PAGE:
8 December 2011

Paid work abroad is a great option for a career break if you want to earn while you travel. There are lots of different options and lots to think about but here are 2 key points:

  1. It's easier the younger you are (because of visa restrictions)
  2. If you're on sabbatical you won't usually be allowed to do paid work (check with your employer if you're not sure)

What paid work can I do abroad?

It depends where you go and what qualifications and experience you have. Most people who do short-term work abroad tend to get similar temporary jobs that are available here - bar and restaurant work, office jobs, seasonal work in ski resorts or summer resorts.

If you have a TEFL qualification, you can teach English - to school children or to business people. See the TEFL section for more on this.

If you have an instructor qualification, in something like skiing, snowboarding, surfing or sailing, you can do seasonal work abroad. A Competent Crew certificate can also get you work on yachts around the world. See the Learn section for more on instructor courses.

Some people use their skills to do contract or consulting work abroad. This is particularly popular for people in IT.

Where can I do paid work abroad?

It is easy to do paid work in any EU country if you are an EU citizen - providing the jobs are there! If you're in a country for less than 3 months, you won't need a residence permit.

USA, Canada, Australia, New Zealand and Japan all have working holiday visa schemes for British citizens, but there are restrictions, especially with regard to age (see restrictions for more information, below).

Generally, there is very little paid work available in developing countries, unless you have a TEFL certificate to teach English (read more about TEFL here). It is possible to do voluntary work where you receive an 'in-country wage' (which is enough to live on), but you usually have to make a long-term commitment to the project (generally 2 years, although 1 year placements are sometimes possible).

If you're interested in doing paid work in any other country, contact their embassy to find out about their work permit requirements. Click here for a list of embassies (external link).

If it is difficult for you to get a work permit for a particular country, you may consider trying to get a job with an international organisation (i.e. applying to offices here for a job overseas). You may also chose to work as a contractor if you have the skills and are able to find contracts before you leave.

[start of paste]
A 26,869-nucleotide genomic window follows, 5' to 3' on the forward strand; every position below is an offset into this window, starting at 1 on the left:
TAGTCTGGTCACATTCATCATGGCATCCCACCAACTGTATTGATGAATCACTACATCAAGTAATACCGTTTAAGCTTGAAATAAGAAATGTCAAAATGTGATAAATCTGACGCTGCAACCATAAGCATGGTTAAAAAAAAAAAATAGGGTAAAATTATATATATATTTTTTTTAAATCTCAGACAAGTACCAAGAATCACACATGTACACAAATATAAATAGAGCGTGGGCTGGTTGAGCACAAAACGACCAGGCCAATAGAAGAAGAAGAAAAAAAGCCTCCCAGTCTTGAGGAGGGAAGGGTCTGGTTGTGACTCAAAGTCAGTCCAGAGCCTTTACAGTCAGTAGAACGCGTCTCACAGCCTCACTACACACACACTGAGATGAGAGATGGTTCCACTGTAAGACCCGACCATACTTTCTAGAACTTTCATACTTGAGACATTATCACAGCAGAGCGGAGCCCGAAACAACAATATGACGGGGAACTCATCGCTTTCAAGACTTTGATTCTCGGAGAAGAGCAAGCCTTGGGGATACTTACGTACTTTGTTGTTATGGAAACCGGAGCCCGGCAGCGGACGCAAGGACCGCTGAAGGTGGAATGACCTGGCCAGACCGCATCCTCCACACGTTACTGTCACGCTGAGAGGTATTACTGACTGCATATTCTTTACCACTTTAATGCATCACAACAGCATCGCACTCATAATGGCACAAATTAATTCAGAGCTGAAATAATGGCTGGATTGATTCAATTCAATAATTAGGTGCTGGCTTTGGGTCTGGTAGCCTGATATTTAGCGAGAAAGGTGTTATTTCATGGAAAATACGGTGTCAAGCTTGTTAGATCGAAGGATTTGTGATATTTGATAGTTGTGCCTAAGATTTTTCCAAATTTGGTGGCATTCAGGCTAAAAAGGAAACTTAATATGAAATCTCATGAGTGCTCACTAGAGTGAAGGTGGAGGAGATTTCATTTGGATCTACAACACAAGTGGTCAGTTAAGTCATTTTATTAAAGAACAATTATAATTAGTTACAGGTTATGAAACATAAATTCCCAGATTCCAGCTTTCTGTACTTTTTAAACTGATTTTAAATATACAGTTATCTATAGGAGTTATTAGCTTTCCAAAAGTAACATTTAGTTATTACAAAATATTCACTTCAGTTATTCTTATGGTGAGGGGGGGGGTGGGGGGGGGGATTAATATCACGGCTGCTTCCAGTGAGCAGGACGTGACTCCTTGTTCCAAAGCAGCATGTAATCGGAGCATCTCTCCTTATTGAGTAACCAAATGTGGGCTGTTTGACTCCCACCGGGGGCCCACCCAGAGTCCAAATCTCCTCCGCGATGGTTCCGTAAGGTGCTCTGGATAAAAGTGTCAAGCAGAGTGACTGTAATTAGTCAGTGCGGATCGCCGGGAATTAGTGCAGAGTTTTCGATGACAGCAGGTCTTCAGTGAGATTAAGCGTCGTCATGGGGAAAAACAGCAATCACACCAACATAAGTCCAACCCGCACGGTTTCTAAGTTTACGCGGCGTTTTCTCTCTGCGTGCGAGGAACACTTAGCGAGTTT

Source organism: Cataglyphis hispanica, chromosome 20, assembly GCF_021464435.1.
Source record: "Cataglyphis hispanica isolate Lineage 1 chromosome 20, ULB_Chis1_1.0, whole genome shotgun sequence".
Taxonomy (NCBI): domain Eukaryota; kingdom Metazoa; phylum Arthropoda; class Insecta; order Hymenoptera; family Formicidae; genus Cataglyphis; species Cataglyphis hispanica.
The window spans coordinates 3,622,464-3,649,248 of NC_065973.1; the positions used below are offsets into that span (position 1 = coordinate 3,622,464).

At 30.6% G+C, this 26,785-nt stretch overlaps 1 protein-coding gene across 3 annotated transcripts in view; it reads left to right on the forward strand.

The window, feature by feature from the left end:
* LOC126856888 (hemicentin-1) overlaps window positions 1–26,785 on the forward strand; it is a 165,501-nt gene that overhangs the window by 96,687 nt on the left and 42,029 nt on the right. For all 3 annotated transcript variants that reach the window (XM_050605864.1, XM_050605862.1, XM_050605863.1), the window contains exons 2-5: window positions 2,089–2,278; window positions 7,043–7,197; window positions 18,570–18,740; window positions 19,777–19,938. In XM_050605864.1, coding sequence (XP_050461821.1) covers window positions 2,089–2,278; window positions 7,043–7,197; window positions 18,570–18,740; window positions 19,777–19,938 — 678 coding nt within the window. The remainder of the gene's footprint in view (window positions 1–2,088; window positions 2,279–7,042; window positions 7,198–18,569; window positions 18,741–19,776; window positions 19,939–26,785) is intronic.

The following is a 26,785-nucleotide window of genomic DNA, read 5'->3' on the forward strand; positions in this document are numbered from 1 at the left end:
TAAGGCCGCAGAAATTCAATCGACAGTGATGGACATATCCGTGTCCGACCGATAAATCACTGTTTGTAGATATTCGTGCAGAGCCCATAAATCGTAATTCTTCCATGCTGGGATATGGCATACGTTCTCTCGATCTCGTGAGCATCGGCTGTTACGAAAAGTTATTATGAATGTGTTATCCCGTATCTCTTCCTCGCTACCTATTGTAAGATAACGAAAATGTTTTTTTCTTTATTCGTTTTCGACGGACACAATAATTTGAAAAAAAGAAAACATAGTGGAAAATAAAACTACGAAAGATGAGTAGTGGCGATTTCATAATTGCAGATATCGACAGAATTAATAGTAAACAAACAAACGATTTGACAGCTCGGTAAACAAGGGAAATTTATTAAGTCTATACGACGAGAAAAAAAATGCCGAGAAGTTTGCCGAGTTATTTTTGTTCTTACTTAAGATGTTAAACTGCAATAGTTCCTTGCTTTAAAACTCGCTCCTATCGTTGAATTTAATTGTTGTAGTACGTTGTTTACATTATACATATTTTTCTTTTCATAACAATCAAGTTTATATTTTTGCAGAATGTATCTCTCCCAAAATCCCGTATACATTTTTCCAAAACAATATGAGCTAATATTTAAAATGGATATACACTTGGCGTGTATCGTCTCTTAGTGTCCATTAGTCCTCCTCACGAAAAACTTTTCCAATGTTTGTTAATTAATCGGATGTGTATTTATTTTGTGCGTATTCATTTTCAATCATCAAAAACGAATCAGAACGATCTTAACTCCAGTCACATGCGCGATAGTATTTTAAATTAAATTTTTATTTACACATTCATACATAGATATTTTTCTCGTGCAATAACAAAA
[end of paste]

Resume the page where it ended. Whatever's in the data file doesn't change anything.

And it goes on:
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Why should I do paid work abroad?

Most career breakers choose to do paid work abroad to help fund their travels. It also can help you learn the language of another country, and give you valuable work experience.

What restrictions are there for working abroad?

The first and most obvious is whether or not you're allowed to work in a particular country.


  • You can apply for an H2B visa, which lets you do seasonal, temporary work. It's valid for a year (but may be extended).
  • The J1 visa will allow you to work, but you must be in a certified visitor exchange programme.
  • There are other visas available depending on what you want to do, and what you are able to do. BUNAC can help, or visit http://travel.state.gov.


  • If you're under 35, you can apply for Canada's working holiday visa, which is now called the Experience Canada Initiative.
  • You can work in Canada for up to a year, doing almost any job.
  • You must apply directly to the Canadian Foreign Affairs department.

Australia and New Zealand

  • These both have working holiday visa schemes, which are very popular with British gappers and career breakers.
  • You must be under 31.
  • In New Zealand you can apply for a 12-month or 23-month visa.
  • In Australia you can get a 12-month working holiday visa, and you can apply for a second one after that if you want.
  • For both, you must show evidence of 'sufficient funds' when entering the country.


  • Japan's working holiday scheme allows you to work there for up to a year.
  • You must be under 30 to apply.

EU countries

  • You don't need a permit to work in the EU
  • If you stay longer than 3 months, you may have to apply for a residence permit
  • You may also have to open a bank account in the country where you are working

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If you are planning to take a sabbatical from your job (i.e. your company is keeping your job open), be aware that your employer may specify that you can't do any paid work while you are on your career break. This applies whether you're on a paid or unpaid sabbatical. Companies will sometimes make exceptions if you are working for a charity.

Lastly, consider the availability of jobs in the country you want to go to. What sort of work are you prepared to do, and do you have the skills and experience? In places like ski resorts, there are a lot of jobs, but there are also a lot of applicants! If there's a shortage of your skills in your destination, you will be much better placed to find a job, especially if you are looking for longer-term work.

How do I go about it?